Episode 6: Jimi Hendrix: The Voodoo Child!
In our last article about The 27 Club and not the least, I’ll tell you about a fabulous musician, nay! A guitar legend! Star and symbol more than highly skilled in the 60s, Jimi Hendrix is known for its control of the guitar, for the quality of its pieces, for its scenic escapades (we can all remember of the image where he burns his guitar) but also for the circumstances more than disturbed which surround his death.
Jimi Hendrix revolutionized music, by developing most of the essential concepts in today’s music: multitrack, distortion, sample. The technique of Jimi Hendrix, his treatment of the sound, including the abounding use of distortion and the most varied effects, as well as its spectacular approach of the stage make of him, one of the pioneers of the hard rock music.
Unfortunately, as predicted by him, in 1970, in an interview with a Danish newspaper, The Morgenposten: “I’m not sure to reach 28 years old. At the moment, musically, when I would feel that I have nothing more to give, I would no longer be part of this world.” It may sound arrogant … on the edge of pretentious but the facts reveal themselves to be far more sordid. Jimi Hendrix suddenly died 12 days after these words.
Let’s recapitulate the facts and let’s go back to 1970.
On September 6th, Jimi Hendrix is in London. He reserves the suite 507/508 of the Cumberland Hotel for £17 a night. It is situated on the 5th floor of this establishment, still open nowadays, proposing all the luxury contained in those 4 stars hotel in a mixture of modern and old. It is there that Jimi Hendrix will spend the last days of his life. He gives there some interviews. Nothing exciting… the “routine” of an artist between two tours.
On September 17th, the staff sees him for the last time, cleaning his shoes in his room.
That very evening he is joyriding with Monika Dannemann, a young 25-year-old German, a former champion of figure skating. He knows her for a few days and goes with her to his hotel on Landsdowne Crescent, Notting Hill. They spend the night together in a room at the ground floor of the Samarkand.
On September 18th, 1970, Hendrix is found dead in the Samarkand Hotel. The exact circumstances of his death are uncertain. Upon their arrival, paramedics find Jimi Hendrix in a bed, dressed, on his back and lying in his vomit. We first think he excessively use drugs or alcohol and died of suffocation. But his autopsy reveals death due to abuse of barbiturate (ersatz of sleeping pill), combined with a large dose of red wine and not, a death due to an overdose. His death was painful.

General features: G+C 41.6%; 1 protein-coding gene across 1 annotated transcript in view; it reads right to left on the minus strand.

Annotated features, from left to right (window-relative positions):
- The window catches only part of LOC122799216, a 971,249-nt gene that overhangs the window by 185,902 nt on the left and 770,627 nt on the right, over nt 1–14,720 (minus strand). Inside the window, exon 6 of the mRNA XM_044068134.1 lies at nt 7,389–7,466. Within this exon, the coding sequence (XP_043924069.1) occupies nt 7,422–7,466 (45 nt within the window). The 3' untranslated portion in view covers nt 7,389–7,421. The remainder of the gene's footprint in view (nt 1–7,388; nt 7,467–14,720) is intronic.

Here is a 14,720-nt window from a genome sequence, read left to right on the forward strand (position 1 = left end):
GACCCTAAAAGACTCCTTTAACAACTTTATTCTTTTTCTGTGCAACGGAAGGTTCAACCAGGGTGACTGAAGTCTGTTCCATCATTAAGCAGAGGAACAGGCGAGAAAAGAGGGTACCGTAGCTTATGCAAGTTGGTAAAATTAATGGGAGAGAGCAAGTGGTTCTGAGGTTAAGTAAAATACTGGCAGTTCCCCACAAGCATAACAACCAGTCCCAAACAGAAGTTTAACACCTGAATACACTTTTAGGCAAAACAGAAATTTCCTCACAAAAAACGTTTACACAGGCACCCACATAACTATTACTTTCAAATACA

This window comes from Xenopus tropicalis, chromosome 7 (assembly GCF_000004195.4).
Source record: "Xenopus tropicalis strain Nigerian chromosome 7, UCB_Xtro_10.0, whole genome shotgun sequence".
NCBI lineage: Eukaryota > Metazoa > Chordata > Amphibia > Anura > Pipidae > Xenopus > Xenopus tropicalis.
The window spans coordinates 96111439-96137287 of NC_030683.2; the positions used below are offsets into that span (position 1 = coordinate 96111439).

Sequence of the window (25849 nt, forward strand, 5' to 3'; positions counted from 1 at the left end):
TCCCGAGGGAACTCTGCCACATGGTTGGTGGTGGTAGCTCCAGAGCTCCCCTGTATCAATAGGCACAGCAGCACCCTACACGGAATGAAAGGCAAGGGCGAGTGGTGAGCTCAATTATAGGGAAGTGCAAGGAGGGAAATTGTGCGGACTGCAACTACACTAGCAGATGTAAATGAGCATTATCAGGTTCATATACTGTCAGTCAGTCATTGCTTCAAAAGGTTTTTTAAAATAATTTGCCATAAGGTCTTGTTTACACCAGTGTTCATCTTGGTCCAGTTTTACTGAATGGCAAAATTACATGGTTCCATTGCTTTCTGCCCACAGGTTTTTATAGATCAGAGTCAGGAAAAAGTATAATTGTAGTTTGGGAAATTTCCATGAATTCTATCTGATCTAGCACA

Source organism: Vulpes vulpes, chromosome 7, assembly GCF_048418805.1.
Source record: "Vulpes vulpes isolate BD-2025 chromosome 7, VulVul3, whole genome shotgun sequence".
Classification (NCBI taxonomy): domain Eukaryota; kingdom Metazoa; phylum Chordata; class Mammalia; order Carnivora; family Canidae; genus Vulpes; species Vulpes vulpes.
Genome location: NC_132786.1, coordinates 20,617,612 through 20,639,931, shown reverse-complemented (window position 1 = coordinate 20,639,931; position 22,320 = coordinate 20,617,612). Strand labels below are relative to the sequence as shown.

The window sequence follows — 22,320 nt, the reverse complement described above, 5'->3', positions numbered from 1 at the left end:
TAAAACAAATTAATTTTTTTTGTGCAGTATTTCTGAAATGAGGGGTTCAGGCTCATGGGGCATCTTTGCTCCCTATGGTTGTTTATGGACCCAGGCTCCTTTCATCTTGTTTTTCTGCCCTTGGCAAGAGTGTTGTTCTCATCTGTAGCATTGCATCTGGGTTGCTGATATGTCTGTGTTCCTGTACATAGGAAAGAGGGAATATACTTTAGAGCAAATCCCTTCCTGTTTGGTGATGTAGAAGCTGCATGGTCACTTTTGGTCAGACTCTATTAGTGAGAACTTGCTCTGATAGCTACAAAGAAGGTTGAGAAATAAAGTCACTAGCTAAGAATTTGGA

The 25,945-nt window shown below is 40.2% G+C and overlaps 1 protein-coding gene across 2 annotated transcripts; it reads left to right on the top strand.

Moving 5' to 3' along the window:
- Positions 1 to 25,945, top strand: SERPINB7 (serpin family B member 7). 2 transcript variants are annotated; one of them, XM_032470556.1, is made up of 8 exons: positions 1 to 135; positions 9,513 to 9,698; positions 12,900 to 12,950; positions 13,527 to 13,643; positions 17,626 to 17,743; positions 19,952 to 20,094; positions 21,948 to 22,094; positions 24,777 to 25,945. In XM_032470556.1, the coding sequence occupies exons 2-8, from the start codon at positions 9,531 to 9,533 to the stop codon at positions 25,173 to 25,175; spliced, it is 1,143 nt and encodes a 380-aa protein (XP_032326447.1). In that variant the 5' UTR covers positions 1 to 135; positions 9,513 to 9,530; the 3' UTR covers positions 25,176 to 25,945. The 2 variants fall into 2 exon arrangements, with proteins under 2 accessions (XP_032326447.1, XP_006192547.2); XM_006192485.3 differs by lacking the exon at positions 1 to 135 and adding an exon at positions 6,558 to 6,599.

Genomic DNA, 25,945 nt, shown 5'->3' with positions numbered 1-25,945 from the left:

Monika is directly suspected numerous elements are at her expense:
* Pills were legally delivered to her.
* The young woman disappeared from the hotel between the moment when she calls 999 and the moment when paramedics enter the room.
* Her explanations to the police are vague and her memories are foggy.
There are strong reasons to believe that she is guilty. An endless trial is thus opened. The verdict falls only in 1996, where she was found innocent. She commits suicide at age 50, two days later…
On October 1st, 1970, in spite of his wish to be buried in London, he is buried in Seattle, his home town. He is now resting in the Greenwood Memorial Park, 350 Monroe Avenue Northeast, in Renton, where his grave became a monument on its own. The funeral takes place in a Baptist church of Renton.
The causes of the death of Jimi Hendrix therefore remain rather vague but the case is closed. It was not until 2009 that a new controversy appears. James Tappy Wright, a former Rodie, indeed asserts that Hendrix would have been murdered by his manager Michael Jeffery who would have made him swallow by strength pills and alcohol. So plot, murder or real abuse of alcohol and medicine?
This new controversy boosts the topic. Tappy reports a discussion which he would have had with Michael Jeffery in 1971, that is one year after the death of Hendrix: “I had to do it, Tappy. You get it, right? I had to. You know damn well what I’m talking about […] Jimi was worth much more to me dead than alive. That son of a bitch was going to leave me. If I lost him, I would lose everything “. With that being said, the manager would have revealed the way he proceeded: “I was in London the night Jimi died and with the help of old buddies we went to the hotel of Monika [Dannemann] … I had a handful of pills which I introduced into his mouth … Then I poured several wine bottles in his throat … ”
Here is version as strange as unexpected but this version is validated by John Bannister, the emergency physician who received the body of Jimi Hendrix at St Mary Abbots Hospital. In 1992 he wrote he remembered of the impressive quantity of red wine contained in the lungs of the young man, even though his blood alcohol level was rather low. According to him, the virtuoso of the distortion would thus have been drowned in wine.
Alex Constantine, journalist, confirms this hypothesis in his book: The Covert War Against Rock, Feral House. In this book, we can find the following words: “Two days after the death of Hendrix, Jeffery had said to the producer Alan Douglas (who will succeed him from 1975) that he was involved in the death of his foal “. This version is all the more likely because the beneficiary of the life insurance of the guitarist, amounting to 2 million Dollars, was Michael Jeffery himself!
So despite all these tracks, the truth will therefore never actually burst. The only certainty we have, is that Hendrix knew how to revolutionize the genre and bring a new tone to the music. With proper gear, he knew how to redefine what it means to be one with his instrument. For all this: Thank You!
Intro: 27 Club
1st episode: Jim Morrison
2nd episode : Kurt Cobain
3rd episode: Amy Winehouse
4th episode: Janis Joplin
5th episode: Robert Johnson